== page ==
Be warmed by it,

Just be beside it until





I have been working on a project for Buxton Museum and Art Gallery. With funding the Arts Council England’s Emergency Fund, the Museum has commissioned work from a number of local artists*, inviting us to respond to both the current exhibition, Between Two Worlds, and to the current situation and offer ways in which the Museum could be a point around which the community turns, or be an agent standing as an organisation between two worlds, the world that was and the worlds that we might be becoming. My work is being turned into a series of story-poem films which we’ll start posting soon…but posts like this, my thinking, gathering, rambling posts, are appearing here…..


A wind blows round the edges of me,

Me, green as the grass,

Me, brown as the earth,

Bristling beech husks, that’s me

And the river runs through the hollow shape of me,

Here I stop.

Here I let go

Here I can be still.

Here I become my own troll.

* Wonderful people like

Martin Olsson

Sarah Males

Aidan Rhode

The Green Man Gallery

Caroline Chouler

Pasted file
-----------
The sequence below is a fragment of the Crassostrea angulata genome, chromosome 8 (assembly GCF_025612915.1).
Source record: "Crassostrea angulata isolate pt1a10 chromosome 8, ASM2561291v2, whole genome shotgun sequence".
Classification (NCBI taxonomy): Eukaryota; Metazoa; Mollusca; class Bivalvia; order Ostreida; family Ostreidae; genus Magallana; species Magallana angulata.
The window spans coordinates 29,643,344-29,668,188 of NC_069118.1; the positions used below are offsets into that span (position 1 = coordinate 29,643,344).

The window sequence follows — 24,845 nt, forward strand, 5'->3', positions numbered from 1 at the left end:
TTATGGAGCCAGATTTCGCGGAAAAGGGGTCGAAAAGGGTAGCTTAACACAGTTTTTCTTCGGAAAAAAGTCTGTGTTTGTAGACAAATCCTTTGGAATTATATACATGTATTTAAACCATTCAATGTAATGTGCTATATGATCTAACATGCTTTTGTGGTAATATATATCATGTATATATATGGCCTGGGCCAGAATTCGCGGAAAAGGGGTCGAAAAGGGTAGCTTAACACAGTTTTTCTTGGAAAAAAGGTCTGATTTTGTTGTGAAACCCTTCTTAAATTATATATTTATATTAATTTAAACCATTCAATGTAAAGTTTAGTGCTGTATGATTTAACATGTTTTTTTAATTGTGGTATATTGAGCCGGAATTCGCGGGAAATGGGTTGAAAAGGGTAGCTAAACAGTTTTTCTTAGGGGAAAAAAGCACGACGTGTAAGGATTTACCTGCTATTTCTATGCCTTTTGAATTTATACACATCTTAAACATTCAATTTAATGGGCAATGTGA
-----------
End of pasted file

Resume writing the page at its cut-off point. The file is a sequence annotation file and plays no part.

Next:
and more....

Images: the scan is from one of my troll drawings...sorry it is so poor! Photos are from the landscapes around Buxton where I live


Some of my best friends are Trolls, and Boggarts, 

and  Beasties and Bits

Sunday, 9 August 2020

Dreaming of lemmings

Dreaming of lemmings

challenge and change with Buxton Museum

In Buxton Museum and Art Gallery throughout these distanced months there has been a fascinating exhibition. Built from material from the slowly dismantling “Derbyshire Schools Library Service” collection, “Between Two Worlds” holds a wonderful array of material from beautiful prints to dresses to Inuit carvings from cold northern lands. Everything here holds stories. There are the graceful evocative prints of Clifford Webb and then there is a small, sliver of elegance, carved on a cold night or maybe in one those endless summer days of an Inuit shaman changing into a bird. And, no, we haven’t been able to go and visit the Museum for months but gradually we’re heading for a reopening and meanwhile you could visit the Museum Blog and Youtube channel, read an article or try an activity